This commitment was amply illustrated at two Nutcracker rehearsals a few weeks before previews began, when Hinkis was alternating work in the corps for “Waltz of the Flowers” with the demanding pas de deux she had been awarded. Although the “Waltz” was still a work in progress at that stage, Hinkis stood out from the other 15 women who were being coached by ballet mistress Susan Jones. It was also obvious that she was already dancing the steps full out, with line and verve to spare and a special twist to the torso in leaps.
Then she was off down the hall to a rehearsal with Ratmansky for the rapid-fire pas de deux for her and Luis Ribagorda. “Alexei is a pleasure to work with,” she says. “He tells you what he wants, and you want to do it for him.” While other couples stood by to mark the choreography, Ratmansky patiently clarified the steps that went off like a string of firecrackers and tightened the jagged poses that abruptly ended each phrase.
Thanks to Hinkis, rehearsals with the other couples could now proceed smoothly through rough spots. When a woman’s footwork looked uncertain, Ratmansky would call upon Hinkis to demonstrate the correct steps, and she never failed to do so.
Did I mention her middle name is Grace?
At A Glance
Name: Meaghan Hinkis
Company: American Ballet Theatre
Training: The Hartt School in Hartford, CT, JKO, Fabrice Herrault
Dream Roles: Kitri, Aurora, Juliet
Idols: Gillian Murphy, Alina Cojocaru
Daylight saving time had been in effect only a few hours last November when New York City Ballet principal Sterling Hyltin entered an NYCB rehearsal studio to recapture history. In Classroom 2 on the seventh floor, the clock had been turned back to 1968, when NYCB premiered Balanchine's La Source, a demanding pas de deux with four solos set to a Léo Delibes score and made on Violette Verdy and John Prinz. The George Balanchine Foundation, which is dedicated to preserving the choreographer's ballets in a state as close to the original as possible, had arranged to tape Hyltin and Gonzalo Garcia in practice clothes performing La Source.
Verdy herself was there as an expert observer and advisor, while Helgi Tomasson, who often performed La Source at New York City Ballet before becoming artistic director of San Francisco Ballet, served as co-critic. Lined up along one mirrored wall of the classroom were an accompanist at a grand piano, a movie cameraman, sound technicians and an assistant responsible for keeping a boom mike hovering out of camera range to catch every word Verdy and Tomasson said to Hyltin and Garcia.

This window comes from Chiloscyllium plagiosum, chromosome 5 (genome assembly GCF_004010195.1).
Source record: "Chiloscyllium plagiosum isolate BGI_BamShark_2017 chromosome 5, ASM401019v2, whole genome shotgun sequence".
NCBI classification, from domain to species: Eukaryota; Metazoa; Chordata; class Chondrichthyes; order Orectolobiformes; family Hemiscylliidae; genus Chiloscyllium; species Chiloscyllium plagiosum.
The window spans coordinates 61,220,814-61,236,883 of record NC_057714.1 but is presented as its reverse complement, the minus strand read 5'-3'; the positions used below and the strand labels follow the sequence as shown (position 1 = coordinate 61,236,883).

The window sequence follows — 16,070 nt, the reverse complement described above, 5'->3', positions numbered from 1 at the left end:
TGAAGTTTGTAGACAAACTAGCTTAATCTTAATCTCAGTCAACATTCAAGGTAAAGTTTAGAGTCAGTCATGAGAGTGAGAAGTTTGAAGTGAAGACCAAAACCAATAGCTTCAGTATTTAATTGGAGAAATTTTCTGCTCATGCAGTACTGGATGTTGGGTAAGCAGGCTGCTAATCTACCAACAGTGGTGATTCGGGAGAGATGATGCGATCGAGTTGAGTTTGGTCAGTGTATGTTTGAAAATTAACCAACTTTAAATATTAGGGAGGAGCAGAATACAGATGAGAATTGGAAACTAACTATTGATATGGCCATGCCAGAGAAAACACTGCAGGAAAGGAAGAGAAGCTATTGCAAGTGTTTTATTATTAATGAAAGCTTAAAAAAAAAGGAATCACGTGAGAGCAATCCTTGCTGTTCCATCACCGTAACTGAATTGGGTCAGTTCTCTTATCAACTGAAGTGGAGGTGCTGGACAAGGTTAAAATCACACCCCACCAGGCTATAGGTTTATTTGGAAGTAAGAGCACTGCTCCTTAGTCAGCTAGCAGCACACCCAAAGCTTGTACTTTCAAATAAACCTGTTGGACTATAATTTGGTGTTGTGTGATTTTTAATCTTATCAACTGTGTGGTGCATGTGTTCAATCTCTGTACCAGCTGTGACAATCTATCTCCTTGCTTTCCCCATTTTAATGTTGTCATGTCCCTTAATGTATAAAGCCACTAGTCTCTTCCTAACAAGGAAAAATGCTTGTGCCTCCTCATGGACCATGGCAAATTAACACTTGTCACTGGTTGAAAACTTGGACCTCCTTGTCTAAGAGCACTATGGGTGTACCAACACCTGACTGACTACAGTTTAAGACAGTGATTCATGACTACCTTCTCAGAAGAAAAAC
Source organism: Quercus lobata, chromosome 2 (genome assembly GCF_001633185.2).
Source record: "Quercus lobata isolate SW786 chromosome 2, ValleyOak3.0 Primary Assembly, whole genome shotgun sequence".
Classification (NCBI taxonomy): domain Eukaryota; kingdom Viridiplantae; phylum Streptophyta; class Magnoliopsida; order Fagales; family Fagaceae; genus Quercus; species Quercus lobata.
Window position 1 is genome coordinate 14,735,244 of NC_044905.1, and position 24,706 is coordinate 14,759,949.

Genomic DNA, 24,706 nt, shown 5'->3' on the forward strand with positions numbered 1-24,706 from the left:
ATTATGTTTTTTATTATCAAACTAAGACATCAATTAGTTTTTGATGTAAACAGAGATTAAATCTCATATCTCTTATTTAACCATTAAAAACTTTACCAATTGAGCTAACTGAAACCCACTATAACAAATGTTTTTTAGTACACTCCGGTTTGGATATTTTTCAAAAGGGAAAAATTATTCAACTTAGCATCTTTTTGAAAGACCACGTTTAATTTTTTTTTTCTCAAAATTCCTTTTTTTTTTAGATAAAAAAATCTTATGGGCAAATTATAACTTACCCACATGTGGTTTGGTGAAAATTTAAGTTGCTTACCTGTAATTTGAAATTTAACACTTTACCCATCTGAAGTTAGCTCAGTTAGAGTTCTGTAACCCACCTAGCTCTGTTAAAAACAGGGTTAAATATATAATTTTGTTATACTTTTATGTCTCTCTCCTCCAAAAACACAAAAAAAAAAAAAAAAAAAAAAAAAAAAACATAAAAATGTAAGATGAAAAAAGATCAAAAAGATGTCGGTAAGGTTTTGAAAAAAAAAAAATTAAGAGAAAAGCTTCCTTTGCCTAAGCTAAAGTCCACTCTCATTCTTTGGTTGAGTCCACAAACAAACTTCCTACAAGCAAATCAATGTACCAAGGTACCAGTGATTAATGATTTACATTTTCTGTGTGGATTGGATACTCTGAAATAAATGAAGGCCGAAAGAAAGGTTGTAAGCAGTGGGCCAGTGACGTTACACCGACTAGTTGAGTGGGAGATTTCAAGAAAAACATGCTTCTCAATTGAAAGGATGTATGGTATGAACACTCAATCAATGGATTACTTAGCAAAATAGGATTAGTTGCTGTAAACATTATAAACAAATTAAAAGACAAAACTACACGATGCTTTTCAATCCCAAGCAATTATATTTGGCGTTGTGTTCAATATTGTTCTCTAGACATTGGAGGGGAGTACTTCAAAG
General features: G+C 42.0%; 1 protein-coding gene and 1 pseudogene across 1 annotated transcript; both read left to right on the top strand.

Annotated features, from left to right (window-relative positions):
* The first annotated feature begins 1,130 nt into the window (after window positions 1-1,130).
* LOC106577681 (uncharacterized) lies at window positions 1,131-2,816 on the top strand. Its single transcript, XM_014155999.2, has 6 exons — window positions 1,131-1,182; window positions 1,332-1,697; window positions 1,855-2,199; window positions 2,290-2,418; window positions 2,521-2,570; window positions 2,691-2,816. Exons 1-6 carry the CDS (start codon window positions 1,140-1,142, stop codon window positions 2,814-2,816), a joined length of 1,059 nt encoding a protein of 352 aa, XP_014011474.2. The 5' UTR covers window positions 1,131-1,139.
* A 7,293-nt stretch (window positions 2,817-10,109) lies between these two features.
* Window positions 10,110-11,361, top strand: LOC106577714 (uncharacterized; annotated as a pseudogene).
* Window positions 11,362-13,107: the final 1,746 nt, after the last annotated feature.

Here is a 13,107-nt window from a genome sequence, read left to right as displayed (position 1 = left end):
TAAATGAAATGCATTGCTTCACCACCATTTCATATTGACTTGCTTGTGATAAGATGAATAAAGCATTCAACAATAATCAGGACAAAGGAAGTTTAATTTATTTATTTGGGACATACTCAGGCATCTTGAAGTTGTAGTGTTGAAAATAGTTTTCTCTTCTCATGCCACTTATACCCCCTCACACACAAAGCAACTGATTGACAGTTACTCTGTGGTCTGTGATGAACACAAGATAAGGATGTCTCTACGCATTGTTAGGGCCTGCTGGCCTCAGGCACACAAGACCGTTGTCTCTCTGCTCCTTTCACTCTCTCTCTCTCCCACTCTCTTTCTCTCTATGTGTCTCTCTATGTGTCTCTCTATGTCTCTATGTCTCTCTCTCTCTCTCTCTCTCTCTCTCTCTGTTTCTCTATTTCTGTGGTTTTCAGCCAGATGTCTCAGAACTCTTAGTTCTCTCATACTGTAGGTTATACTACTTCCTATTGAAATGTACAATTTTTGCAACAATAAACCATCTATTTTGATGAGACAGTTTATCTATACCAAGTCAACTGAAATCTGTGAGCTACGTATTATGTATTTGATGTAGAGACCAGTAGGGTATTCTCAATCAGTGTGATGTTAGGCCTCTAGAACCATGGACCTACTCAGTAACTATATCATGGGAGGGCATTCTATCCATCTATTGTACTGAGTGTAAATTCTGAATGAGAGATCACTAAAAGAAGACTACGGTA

Choosing Hyltin for taping this demanding role would have surprised no one who saw her debut in La Source the last week of the 2010 spring season. She had only one opportunity to achieve its many piquant subtleties, such as the brace of gargouillades that blossom amid a flourish of footwork, and she performed each with the assurance and precision of a veteran. “NYCB ballet master Sally Leland invited me to observe the company rehearse the three casts," Verdy recalls. “Sterling was incredible, with endless arms and legs, and she was always open to criticism. Her dancing has a quality I call 'true from the inside.' "
For a dancer who looks so at ease in the air, 19-year-old April Giangeruso earns compliments that could be mistaken for complaints: “She’s got both feet on the ground,” or “She’s well-grounded.” Now an apprentice with American Ballet Theatre, Giangeruso has always had exceptional focus. The praise from admiring teachers and coaches is a tribute to her unswerving dedication to meeting ballet’s stern demands.
As a child, Giangeruso wasted no time getting to work. At age 5, after seeing her first performance of Swan Lake, she informed her parents that she wanted to be a dancer. “I loved taking class,” she says. “The studio was like a second home for me.” At 9, having exhausted the training opportunities offered in her hometown, Ellicott City, Maryland, she transferred to the Kirov Academy of Ballet in Washington, D.C., studying under a full scholarship from 2001 to 2005. She then moved to New York City, acquiring more Russian training from Valentina Kozlova, and became, at 15, the youngest female finalist at the 2006 USA International Ballet Competition in Jackson, Mississippi.
Many young women her age would be eager to earn more medals, but not Giangeruso. “I wasn’t interested in entering competitions; working on a solo for one or two years did not appeal to me. That’s not what ballet is about.” Returning to Maryland to become an all-American teenager and join a class of graduating seniors was ruled out as well. (One reason: She had found the time to graduate from high school two years early.) Asked if she resented ballet’s depriving her of the rite—and some would say the rights—of girlhood, she says, “No. I love ballet. Dance class also got me out of having to take P.E.”